I would like to recursively rename several files located in all subdirectories of a parent folder. I would like to remove spaces and other non-alphanumeric characters and replace them with an underscore.

I have looked at several command such as tr, for f in *, and rename but I'm still having struggles trying to accomplish this recursively.

How can I go about doing such a rename recursively?


When you're talking about "recursively" then find comes into play.

cd /path/to/parent_folder
find . -depth -exec do_stuff_here +

I'm using -depth so that files in a subdirectory get renamed before the subdirectory itself,
and -exec program {} + so that the program receives many filenames at once, reducing startup overhead.

Since there's no builtin rename utility that ships with the mac, I'll wrote do_stuff_here as a bash script

bash -c '
  for file; do
    tail=${file##*/}                         # part after the last slash
    alnum_only=${tail//[^[:alnum:]]/_}       # replace characters
    mv -v "$file" "${file%/*}/$alnum_only"
' sh file ...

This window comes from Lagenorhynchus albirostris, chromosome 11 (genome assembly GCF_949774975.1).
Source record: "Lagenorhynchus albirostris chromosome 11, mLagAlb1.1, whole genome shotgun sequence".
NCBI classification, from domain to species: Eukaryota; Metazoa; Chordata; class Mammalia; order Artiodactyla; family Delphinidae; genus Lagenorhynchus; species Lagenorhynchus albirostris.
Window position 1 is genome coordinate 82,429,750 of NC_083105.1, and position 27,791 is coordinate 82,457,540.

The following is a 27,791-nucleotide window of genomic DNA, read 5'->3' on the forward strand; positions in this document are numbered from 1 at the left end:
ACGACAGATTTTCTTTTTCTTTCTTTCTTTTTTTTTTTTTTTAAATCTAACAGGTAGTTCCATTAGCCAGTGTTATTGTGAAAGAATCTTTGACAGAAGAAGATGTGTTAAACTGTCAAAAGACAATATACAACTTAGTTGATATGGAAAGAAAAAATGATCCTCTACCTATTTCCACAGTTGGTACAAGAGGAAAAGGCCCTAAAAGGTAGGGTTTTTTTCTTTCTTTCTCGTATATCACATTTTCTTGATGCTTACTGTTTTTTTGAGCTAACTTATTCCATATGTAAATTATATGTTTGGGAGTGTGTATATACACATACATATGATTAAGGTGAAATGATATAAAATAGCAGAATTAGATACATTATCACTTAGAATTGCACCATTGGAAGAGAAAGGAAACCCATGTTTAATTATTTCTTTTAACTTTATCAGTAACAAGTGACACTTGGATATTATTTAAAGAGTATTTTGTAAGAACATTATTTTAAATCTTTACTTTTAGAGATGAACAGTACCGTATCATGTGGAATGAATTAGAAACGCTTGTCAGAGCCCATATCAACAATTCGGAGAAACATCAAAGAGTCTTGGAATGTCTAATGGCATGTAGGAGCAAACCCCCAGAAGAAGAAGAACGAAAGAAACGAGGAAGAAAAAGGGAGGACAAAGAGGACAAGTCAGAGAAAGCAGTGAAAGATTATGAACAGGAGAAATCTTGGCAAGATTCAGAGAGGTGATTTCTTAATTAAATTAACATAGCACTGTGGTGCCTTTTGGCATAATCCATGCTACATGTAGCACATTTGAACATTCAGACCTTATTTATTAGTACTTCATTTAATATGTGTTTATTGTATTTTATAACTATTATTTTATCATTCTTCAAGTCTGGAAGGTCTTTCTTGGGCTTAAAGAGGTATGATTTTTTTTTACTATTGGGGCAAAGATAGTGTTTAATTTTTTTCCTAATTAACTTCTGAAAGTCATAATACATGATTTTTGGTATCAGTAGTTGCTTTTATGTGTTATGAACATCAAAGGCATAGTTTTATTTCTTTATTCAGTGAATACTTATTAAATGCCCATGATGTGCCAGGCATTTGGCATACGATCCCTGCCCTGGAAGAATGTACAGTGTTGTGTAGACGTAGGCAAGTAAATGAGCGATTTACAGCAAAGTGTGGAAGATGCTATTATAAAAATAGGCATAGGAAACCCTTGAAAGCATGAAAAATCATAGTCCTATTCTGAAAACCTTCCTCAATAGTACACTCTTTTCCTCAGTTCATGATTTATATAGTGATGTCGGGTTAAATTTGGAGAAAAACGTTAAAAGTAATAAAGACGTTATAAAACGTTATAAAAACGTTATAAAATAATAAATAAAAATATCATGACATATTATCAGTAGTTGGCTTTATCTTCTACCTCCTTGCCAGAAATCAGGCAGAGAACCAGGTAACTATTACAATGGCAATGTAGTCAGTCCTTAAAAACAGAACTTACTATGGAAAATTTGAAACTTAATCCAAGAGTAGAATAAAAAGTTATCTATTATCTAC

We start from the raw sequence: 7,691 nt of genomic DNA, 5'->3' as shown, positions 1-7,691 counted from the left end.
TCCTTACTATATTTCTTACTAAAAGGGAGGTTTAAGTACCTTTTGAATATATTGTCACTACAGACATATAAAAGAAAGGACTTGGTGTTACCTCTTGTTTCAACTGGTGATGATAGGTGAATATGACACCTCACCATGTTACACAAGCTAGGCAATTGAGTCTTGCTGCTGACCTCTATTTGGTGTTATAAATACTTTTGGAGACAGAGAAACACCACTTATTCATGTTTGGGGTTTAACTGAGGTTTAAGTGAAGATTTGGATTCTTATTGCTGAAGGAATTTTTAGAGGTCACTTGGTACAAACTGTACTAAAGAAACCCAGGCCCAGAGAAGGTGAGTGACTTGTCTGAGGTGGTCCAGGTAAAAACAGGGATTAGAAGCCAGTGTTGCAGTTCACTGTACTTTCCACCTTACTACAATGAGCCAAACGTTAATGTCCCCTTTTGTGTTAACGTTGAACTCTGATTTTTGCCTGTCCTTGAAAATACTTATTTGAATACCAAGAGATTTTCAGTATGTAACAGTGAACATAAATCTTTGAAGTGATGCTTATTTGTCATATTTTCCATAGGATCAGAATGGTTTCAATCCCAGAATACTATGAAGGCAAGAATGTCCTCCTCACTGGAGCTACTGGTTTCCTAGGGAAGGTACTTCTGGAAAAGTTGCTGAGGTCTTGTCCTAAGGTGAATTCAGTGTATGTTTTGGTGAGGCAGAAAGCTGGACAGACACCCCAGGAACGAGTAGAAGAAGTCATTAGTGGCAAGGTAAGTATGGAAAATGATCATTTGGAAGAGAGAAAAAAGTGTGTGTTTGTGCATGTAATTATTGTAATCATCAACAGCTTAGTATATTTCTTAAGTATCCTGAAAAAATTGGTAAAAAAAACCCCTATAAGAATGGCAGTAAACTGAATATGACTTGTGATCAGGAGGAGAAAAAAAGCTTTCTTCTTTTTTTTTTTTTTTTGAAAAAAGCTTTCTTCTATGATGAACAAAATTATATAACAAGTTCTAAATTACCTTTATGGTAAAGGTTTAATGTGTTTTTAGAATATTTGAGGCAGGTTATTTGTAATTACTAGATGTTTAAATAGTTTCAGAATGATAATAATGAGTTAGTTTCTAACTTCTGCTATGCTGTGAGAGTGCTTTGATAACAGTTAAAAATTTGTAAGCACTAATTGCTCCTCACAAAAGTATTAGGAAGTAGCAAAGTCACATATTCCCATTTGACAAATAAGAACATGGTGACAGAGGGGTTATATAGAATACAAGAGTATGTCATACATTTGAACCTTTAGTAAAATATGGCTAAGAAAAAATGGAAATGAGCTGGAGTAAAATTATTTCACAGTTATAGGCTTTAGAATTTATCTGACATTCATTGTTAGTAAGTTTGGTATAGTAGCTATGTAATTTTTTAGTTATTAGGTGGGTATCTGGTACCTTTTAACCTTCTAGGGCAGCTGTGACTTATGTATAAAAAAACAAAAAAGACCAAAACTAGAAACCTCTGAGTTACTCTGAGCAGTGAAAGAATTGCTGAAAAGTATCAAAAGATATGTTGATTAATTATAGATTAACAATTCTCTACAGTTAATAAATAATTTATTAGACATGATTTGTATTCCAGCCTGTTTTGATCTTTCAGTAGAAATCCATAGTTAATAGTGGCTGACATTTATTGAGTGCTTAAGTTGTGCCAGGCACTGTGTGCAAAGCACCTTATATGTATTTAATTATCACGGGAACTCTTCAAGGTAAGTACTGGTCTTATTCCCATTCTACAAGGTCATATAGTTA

That trailing "sh" is required for bash -c '...' one-liners -- the first argument is taken as $0 and the rest of the arguments are $1 etc

Putting it all together:

find . -depth -exec bash -c '
  for file; do
    mv -v "$file" "${file%/*}/$alnum_only"
' sh {} +

Other notes:

  • this solution does not take care of file extensions: file.txt will turn into file_txt.

    • if this is a problem, change ${tail//[^[:alnum:]]/_} to ${tail//[^[:alnum:].]/_} -- adding a dot to the characters to keep.
  • Have you thought about what should happen if two different files_with_special_chars both map to the same destination file?


    With my solution, only the contents of the last file will remain.

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